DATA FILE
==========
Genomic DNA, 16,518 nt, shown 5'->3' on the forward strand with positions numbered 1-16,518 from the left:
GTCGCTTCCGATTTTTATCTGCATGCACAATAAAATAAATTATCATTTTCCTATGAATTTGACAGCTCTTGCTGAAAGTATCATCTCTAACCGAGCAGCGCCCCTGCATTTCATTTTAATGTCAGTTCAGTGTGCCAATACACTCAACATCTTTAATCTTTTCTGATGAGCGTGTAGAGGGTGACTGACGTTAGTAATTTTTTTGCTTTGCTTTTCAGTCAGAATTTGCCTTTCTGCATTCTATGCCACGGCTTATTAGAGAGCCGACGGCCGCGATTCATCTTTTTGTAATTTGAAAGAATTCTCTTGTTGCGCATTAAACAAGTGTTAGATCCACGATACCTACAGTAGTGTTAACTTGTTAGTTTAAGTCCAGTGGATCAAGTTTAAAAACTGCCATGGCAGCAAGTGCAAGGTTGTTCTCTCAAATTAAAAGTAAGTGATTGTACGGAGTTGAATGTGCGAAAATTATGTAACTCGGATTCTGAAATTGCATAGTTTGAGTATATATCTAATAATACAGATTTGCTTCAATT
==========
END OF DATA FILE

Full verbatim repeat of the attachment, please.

Genomic DNA, 16,518 nt, shown 5'->3' on the forward strand with positions numbered 1-16,518 from the left:
GTCGCTTCCGATTTTTATCTGCATGCACAATAAAATAAATTATCATTTTCCTATGAATTTGACAGCTCTTGCTGAAAGTATCATCTCTAACCGAGCAGCGCCCCTGCATTTCATTTTAATGTCAGTTCAGTGTGCCAATACACTCAACATCTTTAATCTTTTCTGATGAGCGTGTAGAGGGTGACTGACGTTAGTAATTTTTTTGCTTTGCTTTTCAGTCAGAATTTGCCTTTCTGCATTCTATGCCACGGCTTATTAGAGAGCCGACGGCCGCGATTCATCTTTTTGTAATTTGAAAGAATTCTCTTGTTGCGCATTAAACAAGTGTTAGATCCACGATACCTACAGTAGTGTTAACTTGTTAGTTTAAGTCCAGTGGATCAAGTTTAAAAACTGCCATGGCAGCAAGTGCAAGGTTGTTCTCTCAAATTAAAAGTAAGTGATTGTACGGAGTTGAATGTGCGAAAATTATGTAACTCGGATTCTGAAATTGCATAGTTTGAGTATATATCTAATAATACAGATTTGCTTCAATT